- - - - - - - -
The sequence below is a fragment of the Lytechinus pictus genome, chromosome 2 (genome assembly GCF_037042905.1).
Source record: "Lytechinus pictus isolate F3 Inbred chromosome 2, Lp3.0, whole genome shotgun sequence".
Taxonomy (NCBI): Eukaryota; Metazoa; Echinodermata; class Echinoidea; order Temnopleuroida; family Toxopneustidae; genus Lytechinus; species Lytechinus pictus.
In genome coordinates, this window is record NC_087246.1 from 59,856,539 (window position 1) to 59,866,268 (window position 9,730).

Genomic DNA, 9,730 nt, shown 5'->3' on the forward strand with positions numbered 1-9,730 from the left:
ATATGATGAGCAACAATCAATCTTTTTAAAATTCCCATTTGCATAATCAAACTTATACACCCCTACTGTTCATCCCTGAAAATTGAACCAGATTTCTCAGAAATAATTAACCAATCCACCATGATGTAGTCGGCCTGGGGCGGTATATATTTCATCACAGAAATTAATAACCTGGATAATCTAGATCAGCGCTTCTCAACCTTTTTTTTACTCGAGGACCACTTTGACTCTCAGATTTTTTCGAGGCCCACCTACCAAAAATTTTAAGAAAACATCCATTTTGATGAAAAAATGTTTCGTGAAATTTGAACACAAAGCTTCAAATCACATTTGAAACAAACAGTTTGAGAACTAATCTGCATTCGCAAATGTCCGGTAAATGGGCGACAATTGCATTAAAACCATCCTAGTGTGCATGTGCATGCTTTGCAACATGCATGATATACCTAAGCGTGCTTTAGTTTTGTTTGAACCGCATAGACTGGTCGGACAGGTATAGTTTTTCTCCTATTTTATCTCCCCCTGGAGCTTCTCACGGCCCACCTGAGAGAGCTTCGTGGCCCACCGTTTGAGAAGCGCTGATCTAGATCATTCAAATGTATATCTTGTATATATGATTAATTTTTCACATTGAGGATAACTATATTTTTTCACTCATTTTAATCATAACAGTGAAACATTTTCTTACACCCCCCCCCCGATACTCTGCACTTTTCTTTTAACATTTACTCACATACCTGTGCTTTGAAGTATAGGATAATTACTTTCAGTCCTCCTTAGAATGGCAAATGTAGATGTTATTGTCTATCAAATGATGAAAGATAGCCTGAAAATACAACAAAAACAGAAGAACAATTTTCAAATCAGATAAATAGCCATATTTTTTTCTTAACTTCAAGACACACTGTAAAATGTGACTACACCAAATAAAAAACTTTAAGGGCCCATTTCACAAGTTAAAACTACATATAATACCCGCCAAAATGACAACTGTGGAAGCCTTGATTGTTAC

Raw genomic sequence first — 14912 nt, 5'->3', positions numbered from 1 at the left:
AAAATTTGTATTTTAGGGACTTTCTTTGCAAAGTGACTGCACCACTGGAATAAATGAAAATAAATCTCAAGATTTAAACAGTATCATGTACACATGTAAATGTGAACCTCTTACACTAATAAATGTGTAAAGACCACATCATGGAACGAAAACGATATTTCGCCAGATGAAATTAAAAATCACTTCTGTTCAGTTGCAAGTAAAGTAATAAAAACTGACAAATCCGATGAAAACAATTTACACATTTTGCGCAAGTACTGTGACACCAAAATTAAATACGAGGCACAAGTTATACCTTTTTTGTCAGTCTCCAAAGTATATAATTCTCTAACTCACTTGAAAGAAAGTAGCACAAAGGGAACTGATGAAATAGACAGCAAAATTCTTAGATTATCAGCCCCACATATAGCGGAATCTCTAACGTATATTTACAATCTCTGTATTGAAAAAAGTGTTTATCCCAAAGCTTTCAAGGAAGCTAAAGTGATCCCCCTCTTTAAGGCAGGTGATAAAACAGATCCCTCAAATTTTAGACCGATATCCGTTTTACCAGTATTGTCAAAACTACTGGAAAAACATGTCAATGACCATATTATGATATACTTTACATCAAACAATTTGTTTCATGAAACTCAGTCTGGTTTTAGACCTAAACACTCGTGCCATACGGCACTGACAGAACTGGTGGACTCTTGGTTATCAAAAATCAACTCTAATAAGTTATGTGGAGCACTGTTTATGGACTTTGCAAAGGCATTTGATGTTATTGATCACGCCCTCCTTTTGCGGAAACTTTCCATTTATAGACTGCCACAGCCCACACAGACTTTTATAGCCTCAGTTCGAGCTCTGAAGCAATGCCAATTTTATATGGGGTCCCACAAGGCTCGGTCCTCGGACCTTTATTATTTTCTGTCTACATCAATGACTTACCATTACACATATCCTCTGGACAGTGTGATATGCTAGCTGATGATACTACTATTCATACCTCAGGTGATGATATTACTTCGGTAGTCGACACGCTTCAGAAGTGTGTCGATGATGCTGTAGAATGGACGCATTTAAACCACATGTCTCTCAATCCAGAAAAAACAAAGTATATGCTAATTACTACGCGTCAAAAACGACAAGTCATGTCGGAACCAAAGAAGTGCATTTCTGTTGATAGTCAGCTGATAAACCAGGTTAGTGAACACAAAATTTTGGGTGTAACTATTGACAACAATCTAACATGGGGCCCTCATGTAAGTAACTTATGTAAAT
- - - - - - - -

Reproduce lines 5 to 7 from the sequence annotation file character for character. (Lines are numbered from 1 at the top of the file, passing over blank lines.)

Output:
Genomic DNA, 9,730 nt, shown 5'->3' on the forward strand with positions numbered 1-9,730 from the left:
ATATGATGAGCAACAATCAATCTTTTTAAAATTCCCATTTGCATAATCAAACTTATACACCCCTACTGTTCATCCCTGAAAATTGAACCAGATTTCTCAGAAATAATTAACCAATCCACCATGATGTAGTCGGCCTGGGGCGGTATATATTTCATCACAGAAATTAATAACCTGGATAATCTAGATCAGCGCTTCTCAACCTTTTTTTTACTCGAGGACCACTTTGACTCTCAGATTTTTTCGAGGCCCACCTACCAAAAATTTTAAGAAAACATCCATTTTGATGAAAAAATGTTTCGTGAAATTTGAACACAAAGCTTCAAATCACATTTGAAACAAACAGTTTGAGAACTAATCTGCATTCGCAAATGTCCGGTAAATGGGCGACAATTGCATTAAAACCATCCTAGTGTGCATGTGCATGCTTTGCAACATGCATGATATACCTAAGCGTGCTTTAGTTTTGTTTGAACCGCATAGACTGGTCGGACAGGTATAGTTTTTCTCCTATTTTATCTCCCCCTGGAGCTTCTCACGGCCCACCTGAGAGAGCTTCGTGGCCCACCGTTTGAGAAGCGCTGATCTAGATCATTCAAATGTATATCTTGTATATATGATTAATTTTTCACATTGAGGATAACTATATTTTTTCACTCATTTTAATCATAACAGTGAAACATTTTCTTACACCCCCCCCCCGATACTCTGCACTTTTCTTTTAACATTTACTCACATACCTGTGCTTTGAAGTATAGGATAATTACTTTCAGTCCTCCTTAGAATGGCAAATGTAGATGTTATTGTCTATCAAATGATGAAAGATAGCCTGAAAATACAACAAAAACAGAAGAACAATTTTCAAATCAGATAAATAGCCATATTTTTTTCTTAACTTCAAGACACACTGTAAAATGTGACTACACCAAATAAAAAACTTTAAGGGCCCATTTCACAAGTTAAAACTACATATAATACCCGCCAAAATGACAACTGTGGAAGCCTTGATTGTTAC

Raw genomic sequence first — 14912 nt, 5'->3', positions numbered from 1 at the left: